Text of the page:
The beginning of a new semester always brings about changes on Lipscomb’s campus. This year, one of those changes took place in one of Lipscomb’s longest standing buildings, Beaman Library.
The need for an art gallery was driven by the art department’s transition from the James D. Hughes Center into Ward Hall. The Hughes Center is now home to Lipscomb’s new physician’s assistant program.
Before renovations, the library’s first floor was dedicated to computer stations for both PC and Mac users. However, over the course of the summer the right wing transformed into the Hutcheson Gallery.
The art gallery features two glass walls, allowing natural light to fill the room and a wrap-around bench for visitors to take in the artwork. Intentional design went into making this space inviting to students and the public.
At first some students voiced concern about the renovation taking away valuable study space.
“I was worried the art gallery would take away places to study and do homework, but there is still whole lot of room for learning. Although I do think Lipscomb could add more seating back there,” Lipscomb senior Hannah Hardman said.
Although the space has been open since the first week of school, most students admit they were unaware the Hutcheson Gallery even existed. Unanimously students across campus agree that more advertising would have increased the gallery’s popularity around campus.
Carissa Sevier says, “If there was more mention of it through other platforms, there would be more interest. I would have gone earlier if I had known about it.”
In an effort to attract visitors, the public was invited to a gallery exhibition opening reception Tuesday, August 28th. Featured artist Jodi Hays led an artist talk and gave an intimate look into Lipscomb’s newest showcase for the arts. Hays’ exhibit God Sees Through Houses connects landscapes and Homeland Security’s “zero tolerance” policy.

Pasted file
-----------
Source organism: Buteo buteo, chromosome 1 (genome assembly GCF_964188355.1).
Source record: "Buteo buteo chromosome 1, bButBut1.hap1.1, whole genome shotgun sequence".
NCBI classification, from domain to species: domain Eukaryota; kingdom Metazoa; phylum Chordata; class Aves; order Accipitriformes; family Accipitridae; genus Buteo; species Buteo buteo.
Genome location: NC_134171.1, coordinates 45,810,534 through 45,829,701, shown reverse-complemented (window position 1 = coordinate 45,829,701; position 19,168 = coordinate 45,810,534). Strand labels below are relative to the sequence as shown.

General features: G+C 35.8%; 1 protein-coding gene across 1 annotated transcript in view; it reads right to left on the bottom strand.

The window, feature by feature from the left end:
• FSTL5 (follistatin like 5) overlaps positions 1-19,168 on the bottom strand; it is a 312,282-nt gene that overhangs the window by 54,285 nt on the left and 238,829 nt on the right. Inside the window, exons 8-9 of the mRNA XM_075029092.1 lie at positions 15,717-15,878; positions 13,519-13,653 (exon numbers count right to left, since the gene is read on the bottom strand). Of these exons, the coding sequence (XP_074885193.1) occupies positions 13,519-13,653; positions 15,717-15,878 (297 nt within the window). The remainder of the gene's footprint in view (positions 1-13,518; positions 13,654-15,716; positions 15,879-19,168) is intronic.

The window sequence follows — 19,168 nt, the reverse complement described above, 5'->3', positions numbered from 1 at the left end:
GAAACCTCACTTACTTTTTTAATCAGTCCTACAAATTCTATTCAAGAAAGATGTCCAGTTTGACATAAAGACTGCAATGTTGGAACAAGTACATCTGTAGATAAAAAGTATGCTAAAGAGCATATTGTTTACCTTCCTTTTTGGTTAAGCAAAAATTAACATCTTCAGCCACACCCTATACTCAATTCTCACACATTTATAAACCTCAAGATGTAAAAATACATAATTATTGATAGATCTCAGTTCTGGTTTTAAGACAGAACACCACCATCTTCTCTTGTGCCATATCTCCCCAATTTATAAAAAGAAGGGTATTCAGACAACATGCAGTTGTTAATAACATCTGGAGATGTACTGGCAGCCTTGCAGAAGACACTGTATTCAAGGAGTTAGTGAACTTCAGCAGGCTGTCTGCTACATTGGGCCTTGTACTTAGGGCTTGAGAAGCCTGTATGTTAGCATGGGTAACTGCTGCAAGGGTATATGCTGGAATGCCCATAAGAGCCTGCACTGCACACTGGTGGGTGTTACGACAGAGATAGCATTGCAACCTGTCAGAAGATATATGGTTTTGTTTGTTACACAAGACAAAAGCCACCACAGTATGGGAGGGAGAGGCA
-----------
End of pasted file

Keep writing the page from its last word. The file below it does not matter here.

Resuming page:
Hays says, “Many of us have the privilege and power to see, leveraging lenses, stills and windows. Painting has become an alternate form of measurement, one in which this power of sight (and oversight) could be used to advocate, like a painter observing and creating a world in which we can believe (and hope).”
The Hutcheson Gallery provides Lipscomb students and faculty the chance to interact with the Nashville community. Its central location on campus welcomes library visitors to walk around and engage with others in a communal space.
Once the student body embraces the Hutcheson Gallery, it is likely to become a frequently visited spot around campus. Lipscomb students will be able to enjoy the newly designed space throughout the remaining school year.